Child and Man: the Development of a Catholic Mind

  • Jarlath Killeen
Part of the Palgrave Studies in Nineteenth-Century Writing and Culture book series (PNWC)


This chapter attempts to establish why it was that Wilde was attracted to Catholicism rather than Protestantism from an early age, and also sets out to demonstrate that it was a folk-Catholic, rather than either a Continental or English Catholic, imagination which pervaded Wilde’s creative experiments. To do this, I will look closely at one of the crucial moments of Wilde’s childhood, the death of his sister Isola in 1867. This event was of such a traumatic nature that Wilde was forced to find a coherent means of interpreting it. Through a reading of ‘Requiescat’, the poem in which Wilde commemorates Isola’s death, I will show why it was that Wilde saw folk-Catholicism as the best means of interrogating reality. The rest of the chapter traces the reverberations of this interpretation in two different pieces, The Sphinx (1894) and ‘The Sphinx without a Secret’ (1891), as the themes examined in ‘Requiescat’ resonate loudly in these two works.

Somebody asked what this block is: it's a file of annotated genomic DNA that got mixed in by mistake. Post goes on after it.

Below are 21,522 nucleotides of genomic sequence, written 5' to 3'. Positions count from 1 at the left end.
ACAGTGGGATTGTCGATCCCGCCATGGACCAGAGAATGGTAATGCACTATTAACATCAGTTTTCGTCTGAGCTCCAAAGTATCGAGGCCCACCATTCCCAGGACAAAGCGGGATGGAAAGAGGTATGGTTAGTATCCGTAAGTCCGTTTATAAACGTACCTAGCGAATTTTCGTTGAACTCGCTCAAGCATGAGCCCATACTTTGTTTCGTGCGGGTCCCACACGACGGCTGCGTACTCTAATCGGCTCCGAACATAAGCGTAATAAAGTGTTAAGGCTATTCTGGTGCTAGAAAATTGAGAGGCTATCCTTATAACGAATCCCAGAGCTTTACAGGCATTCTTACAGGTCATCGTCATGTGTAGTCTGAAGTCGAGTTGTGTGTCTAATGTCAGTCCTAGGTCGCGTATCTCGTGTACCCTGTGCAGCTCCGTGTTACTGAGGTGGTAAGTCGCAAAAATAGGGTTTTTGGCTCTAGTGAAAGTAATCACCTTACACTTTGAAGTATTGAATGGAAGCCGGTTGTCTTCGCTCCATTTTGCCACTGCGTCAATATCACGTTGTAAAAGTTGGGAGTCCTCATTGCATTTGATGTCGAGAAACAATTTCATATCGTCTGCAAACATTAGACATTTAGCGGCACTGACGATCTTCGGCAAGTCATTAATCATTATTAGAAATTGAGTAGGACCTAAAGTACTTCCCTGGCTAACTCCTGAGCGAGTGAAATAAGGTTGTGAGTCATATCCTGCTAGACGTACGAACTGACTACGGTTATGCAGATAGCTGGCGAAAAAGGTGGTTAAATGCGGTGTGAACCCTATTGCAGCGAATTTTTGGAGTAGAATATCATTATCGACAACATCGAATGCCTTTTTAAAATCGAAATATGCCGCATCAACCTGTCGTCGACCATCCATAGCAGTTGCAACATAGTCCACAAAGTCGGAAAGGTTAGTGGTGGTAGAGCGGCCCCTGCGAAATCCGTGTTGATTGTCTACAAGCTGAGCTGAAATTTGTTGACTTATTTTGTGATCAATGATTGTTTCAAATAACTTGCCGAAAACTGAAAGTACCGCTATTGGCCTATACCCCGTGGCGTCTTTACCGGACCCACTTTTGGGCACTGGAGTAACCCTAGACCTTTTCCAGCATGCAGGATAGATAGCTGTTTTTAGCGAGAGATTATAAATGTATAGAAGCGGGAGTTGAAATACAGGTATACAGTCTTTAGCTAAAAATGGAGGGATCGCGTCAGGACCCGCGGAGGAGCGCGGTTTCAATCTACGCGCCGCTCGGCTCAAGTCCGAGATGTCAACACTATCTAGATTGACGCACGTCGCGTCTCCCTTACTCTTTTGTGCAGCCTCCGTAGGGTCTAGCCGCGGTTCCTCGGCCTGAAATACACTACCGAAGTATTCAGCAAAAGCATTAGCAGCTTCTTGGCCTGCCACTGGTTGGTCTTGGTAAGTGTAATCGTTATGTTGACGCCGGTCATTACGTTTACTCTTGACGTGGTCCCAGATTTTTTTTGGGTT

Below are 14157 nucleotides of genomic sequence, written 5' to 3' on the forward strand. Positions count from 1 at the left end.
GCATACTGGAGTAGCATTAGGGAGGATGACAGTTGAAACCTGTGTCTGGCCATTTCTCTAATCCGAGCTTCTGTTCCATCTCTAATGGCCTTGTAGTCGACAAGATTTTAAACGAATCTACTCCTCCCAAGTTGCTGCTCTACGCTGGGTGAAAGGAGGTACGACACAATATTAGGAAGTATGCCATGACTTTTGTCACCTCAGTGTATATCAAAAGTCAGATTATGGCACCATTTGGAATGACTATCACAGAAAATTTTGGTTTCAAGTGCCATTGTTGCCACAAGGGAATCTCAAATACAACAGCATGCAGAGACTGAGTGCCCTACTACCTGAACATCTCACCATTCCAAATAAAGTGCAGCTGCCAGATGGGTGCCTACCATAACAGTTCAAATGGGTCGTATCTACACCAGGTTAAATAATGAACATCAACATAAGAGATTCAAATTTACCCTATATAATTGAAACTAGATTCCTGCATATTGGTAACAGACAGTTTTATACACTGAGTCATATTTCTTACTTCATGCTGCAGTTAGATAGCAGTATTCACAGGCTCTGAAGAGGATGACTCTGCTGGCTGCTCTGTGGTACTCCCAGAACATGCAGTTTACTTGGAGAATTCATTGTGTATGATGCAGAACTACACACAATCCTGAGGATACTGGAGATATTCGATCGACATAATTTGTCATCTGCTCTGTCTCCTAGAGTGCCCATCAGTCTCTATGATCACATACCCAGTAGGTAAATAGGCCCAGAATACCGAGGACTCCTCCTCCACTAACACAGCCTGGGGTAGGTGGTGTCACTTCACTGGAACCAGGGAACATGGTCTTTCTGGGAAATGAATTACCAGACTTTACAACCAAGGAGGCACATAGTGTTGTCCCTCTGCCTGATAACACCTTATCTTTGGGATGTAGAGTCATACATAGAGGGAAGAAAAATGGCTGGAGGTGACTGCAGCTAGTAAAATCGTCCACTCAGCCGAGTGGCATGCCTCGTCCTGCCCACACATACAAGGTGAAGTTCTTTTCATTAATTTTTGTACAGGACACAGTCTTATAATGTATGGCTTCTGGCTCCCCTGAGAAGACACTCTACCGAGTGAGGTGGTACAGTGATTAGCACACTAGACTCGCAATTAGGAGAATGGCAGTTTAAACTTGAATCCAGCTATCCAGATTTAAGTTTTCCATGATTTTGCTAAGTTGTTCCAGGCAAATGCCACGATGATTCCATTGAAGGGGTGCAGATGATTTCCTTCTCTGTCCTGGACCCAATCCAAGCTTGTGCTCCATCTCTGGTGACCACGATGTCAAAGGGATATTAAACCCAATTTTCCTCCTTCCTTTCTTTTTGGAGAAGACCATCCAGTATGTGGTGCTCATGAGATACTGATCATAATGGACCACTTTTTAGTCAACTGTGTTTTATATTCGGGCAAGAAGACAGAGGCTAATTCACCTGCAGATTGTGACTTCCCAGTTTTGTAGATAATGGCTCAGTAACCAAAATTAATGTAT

Burial Ground Secret Society Catholic Priest Religious Struggle Catholic Community 
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Copyright information

© Jarlath Killeen 2005

Authors and Affiliations

  • Jarlath Killeen
    • 1
  1. 1.University of KeeleUK

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